Another interesting aspect of the use of Bt cotton in India is that Monsanto is not the only corporation selling seeds with the Bt trait. While Monsanto does work with an Indian seed company, Mahyco, in a join venture, there are other Bt traits that have been developed by indigenous firms. Not only has Monsanto not forced farmers to use their seeds, other firms have also developed their own traits. GM cotton has proved popular with both farmers and indigenous biotech firms in India.
Farmer suicides – a real problem surrounded in myth
The narrative being pushed by the anti-GMO movement is that Monsanto has forced farmers into crippling debt and a perpetual racket where they are obligated to constantly buy new seed from the agro-company. It is important to note, that under the Indian Seed Act of l966, section 24, farmers are allowed to save seed and sell seed to other farmers. There is no legal mechanism by which Monsanto, or any of the other biotech companies, could force farmers to purchase new seed or prevent the saving and redistribution of seed in India. Additionally, the so called “terminator-seed” that ensures a plant cannot produce has never been sold. There is no corporate control here.
As with all myths there is an origin to this part of the story: cotton in India is mostly hybrid, and by the second generation hybrid plants lose vigor and consistency. While hybrids perform better, farmers will need to purchase new seed to retain vigor. This is true of all hybrid cotton – GM and non-GM. Fortunately, the profits from higher yields more than offset the higher seed costs. Farmers can, and sometimes do, save this hybrid seed, but will experience a loss in performance. The Bt trait itself is not affected, but overall performance of the crop will decline and be inconsistent. F2 generation seeds and black market fakes have contributed to reports of Bt crop failures.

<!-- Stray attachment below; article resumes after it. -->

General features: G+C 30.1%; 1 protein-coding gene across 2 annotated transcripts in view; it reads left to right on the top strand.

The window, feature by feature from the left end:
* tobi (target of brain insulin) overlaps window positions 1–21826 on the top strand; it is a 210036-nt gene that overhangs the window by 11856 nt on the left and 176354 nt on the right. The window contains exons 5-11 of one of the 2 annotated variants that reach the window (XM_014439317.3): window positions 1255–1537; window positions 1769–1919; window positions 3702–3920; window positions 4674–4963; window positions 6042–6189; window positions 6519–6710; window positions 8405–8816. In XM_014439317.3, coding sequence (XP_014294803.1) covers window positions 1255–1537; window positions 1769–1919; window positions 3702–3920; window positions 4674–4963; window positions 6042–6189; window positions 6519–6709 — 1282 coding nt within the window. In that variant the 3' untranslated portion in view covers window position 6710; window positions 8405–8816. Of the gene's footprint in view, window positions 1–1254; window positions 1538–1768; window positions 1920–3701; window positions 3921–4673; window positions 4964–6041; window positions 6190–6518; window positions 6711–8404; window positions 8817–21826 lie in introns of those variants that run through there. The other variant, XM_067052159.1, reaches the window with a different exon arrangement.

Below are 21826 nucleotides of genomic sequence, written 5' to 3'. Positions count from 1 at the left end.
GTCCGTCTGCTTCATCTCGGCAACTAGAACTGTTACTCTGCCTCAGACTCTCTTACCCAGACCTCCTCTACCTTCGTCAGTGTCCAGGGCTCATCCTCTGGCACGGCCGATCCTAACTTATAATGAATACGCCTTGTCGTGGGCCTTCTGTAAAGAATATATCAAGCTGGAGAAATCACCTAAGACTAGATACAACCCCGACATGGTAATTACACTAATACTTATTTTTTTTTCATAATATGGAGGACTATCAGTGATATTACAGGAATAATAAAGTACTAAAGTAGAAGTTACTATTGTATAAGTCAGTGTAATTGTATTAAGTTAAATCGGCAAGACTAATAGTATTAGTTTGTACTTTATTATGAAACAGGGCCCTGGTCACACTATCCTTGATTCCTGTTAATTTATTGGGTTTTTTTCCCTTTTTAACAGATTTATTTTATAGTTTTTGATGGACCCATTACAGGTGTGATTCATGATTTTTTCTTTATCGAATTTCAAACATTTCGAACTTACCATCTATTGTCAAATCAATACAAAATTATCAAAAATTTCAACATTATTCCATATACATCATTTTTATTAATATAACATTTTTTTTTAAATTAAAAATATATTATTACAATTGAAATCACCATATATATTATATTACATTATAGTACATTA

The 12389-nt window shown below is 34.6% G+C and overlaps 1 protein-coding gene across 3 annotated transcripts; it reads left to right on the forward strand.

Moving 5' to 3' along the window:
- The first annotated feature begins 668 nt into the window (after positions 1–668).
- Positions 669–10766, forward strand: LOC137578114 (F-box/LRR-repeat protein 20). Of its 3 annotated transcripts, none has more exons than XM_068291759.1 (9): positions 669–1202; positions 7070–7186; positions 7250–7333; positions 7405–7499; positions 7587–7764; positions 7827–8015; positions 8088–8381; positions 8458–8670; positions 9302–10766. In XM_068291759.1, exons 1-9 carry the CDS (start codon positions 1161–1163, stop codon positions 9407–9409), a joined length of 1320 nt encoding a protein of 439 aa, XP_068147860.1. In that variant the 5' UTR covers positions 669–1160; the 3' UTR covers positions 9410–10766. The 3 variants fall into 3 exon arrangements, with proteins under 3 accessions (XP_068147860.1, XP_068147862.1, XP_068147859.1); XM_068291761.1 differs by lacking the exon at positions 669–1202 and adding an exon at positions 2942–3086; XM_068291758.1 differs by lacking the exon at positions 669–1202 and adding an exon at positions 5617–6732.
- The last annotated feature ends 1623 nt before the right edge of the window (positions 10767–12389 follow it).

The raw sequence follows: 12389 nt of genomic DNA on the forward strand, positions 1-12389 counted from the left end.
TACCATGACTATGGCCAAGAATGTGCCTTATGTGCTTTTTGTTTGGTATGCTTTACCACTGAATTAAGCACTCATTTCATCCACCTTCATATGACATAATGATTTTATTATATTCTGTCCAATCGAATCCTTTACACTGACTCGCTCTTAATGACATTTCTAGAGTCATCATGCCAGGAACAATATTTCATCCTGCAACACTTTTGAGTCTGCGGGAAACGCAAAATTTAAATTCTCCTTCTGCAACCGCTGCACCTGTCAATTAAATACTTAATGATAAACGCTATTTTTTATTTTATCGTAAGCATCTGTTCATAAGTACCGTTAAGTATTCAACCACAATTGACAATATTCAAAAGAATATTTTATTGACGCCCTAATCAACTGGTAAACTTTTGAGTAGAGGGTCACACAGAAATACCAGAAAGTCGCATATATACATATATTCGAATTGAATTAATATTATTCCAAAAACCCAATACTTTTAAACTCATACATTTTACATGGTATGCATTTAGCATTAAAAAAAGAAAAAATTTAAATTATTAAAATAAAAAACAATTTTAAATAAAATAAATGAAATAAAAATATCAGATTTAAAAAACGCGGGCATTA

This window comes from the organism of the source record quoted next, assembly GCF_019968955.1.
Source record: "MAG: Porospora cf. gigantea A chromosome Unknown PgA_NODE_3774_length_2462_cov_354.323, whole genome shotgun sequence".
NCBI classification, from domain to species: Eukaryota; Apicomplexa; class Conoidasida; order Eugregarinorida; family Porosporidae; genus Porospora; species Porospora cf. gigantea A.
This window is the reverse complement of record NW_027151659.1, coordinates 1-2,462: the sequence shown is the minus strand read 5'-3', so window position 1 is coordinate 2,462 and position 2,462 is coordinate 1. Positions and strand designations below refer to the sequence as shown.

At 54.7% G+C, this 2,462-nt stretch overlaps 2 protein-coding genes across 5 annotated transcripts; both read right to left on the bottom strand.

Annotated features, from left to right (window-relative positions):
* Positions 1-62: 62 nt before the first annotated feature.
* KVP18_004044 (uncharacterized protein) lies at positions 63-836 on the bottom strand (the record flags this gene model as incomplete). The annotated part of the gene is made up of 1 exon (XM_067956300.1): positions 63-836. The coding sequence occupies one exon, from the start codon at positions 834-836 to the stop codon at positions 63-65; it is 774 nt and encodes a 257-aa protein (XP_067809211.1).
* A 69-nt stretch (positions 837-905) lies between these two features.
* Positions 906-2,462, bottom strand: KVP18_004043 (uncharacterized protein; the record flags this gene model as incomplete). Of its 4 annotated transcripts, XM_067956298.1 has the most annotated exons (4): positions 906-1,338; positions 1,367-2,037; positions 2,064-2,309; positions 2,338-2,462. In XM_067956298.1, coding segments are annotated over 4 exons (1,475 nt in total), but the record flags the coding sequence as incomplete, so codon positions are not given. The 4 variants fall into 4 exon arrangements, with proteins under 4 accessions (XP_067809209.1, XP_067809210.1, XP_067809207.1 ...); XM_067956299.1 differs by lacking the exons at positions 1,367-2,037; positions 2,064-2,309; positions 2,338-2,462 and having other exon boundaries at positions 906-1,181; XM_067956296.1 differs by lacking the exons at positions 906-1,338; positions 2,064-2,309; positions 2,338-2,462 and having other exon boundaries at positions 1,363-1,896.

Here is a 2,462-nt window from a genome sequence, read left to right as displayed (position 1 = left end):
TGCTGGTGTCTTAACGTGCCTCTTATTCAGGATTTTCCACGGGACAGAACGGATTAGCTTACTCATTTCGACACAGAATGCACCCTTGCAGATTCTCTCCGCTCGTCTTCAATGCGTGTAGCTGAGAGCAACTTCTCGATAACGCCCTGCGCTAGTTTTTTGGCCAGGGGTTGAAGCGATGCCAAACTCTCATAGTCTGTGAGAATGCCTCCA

There have also been claims that the Bt trait has failed, leading to crop failures with expensive seed. These reports are likely due to the inconsistencies of the early products as a result of the black market, F2 generation seeds being sold as second-hand product, and incorrect cultivars. Critics fail to realize that Bt is not unique to one cultivar, and often times the use of the wrong cultivar can lead to a loss in yields, especially since early on the Bt trait was not bred into most of the available varietals. [4, 6]
So why are farmers committing suicide? Studies have pointed to a variety of reasons, but generally agree on three main and interrelated factors: a predatory banking system, poor irrigation infrastructure, and a newly liberalized economy. [6, 10]
In order to afford seed, fertilizer, equipment, and pesticides, poor farmers must often take out loans with the hope that these loans can be paid back after a harvest is sold. If a farmer experiences a crop failure, they are unable to pay back loans and enter into a situation where they are harassed by these predatory banks. Exacerbating this situation is the poor level of irrigation infrastructure in India. About 60% of India is rain dependent and, according to the World Bank, only 35% of the country is irrigated. The arid regions of India tend to be used for cash crops, like cotton, rather than for food crops. This means that cotton is more likely to experience crop failure as a result of poor irrigation and geographical concerns, not because of the Bt trait. Additionally, this problem predates the introduction of Bt cotton into India. [6, 10]
The most upsetting part of this story is that there is a genuine social ill in Indian agriculture that must be addressed, but by painting Monsanto and GMOs as the source of these problems activists are diverting attention away from legitimate concerns. An example is that once the Indian economy was fully opened to outside trade, farmers could no longer offset crop loses with higher prices. This highlights the vulnerability of poor farmers to liberalized economies in the developing world. But rather than addressing this problem we see claims that Monsanto is killing farmers when in reality this is patently false.
Fighting GM success – false narratives make good propaganda